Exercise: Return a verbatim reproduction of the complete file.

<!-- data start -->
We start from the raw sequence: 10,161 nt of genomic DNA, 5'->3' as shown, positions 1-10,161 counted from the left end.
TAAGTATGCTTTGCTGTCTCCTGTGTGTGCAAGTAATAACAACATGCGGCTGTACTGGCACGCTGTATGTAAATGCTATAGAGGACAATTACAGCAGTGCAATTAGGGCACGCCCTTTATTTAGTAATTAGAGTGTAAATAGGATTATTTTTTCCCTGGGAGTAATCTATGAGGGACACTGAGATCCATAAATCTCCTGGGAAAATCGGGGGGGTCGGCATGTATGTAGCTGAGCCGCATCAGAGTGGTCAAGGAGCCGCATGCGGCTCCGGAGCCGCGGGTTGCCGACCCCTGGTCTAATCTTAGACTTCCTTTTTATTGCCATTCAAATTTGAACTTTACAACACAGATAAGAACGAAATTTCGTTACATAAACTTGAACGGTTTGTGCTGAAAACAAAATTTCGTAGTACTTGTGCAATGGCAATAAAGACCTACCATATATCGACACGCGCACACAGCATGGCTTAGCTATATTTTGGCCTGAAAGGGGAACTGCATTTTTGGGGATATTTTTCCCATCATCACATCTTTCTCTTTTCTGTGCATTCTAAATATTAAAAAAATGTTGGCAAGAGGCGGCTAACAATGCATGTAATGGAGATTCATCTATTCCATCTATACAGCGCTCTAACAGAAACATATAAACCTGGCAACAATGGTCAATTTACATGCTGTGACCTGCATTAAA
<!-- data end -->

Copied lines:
We start from the raw sequence: 10,161 nt of genomic DNA, 5'->3' as shown, positions 1-10,161 counted from the left end.
TAAGTATGCTTTGCTGTCTCCTGTGTGTGCAAGTAATAACAACATGCGGCTGTACTGGCACGCTGTATGTAAATGCTATAGAGGACAATTACAGCAGTGCAATTAGGGCACGCCCTTTATTTAGTAATTAGAGTGTAAATAGGATTATTTTTTCCCTGGGAGTAATCTATGAGGGACACTGAGATCCATAAATCTCCTGGGAAAATCGGGGGGGTCGGCATGTATGTAGCTGAGCCGCATCAGAGTGGTCAAGGAGCCGCATGCGGCTCCGGAGCCGCGGGTTGCCGACCCCTGGTCTAATCTTAGACTTCCTTTTTATTGCCATTCAAATTTGAACTTTACAACACAGATAAGAACGAAATTTCGTTACATAAACTTGAACGGTTTGTGCTGAAAACAAAATTTCGTAGTACTTGTGCAATGGCAATAAAGACCTACCATATATCGACACGCGCACACAGCATGGCTTAGCTATATTTTGGCCTGAAAGGGGAACTGCATTTTTGGGGATATTTTTCCCATCATCACATCTTTCTCTTTTCTGTGCATTCTAAATATTAAAAAAATGTTGGCAAGAGGCGGCTAACAATGCATGTAATGGAGATTCATCTATTCCATCTATACAGCGCTCTAACAGAAACATATAAACCTGGCAACAATGGTCAATTTACATGCTGTGACCTGCATTAAA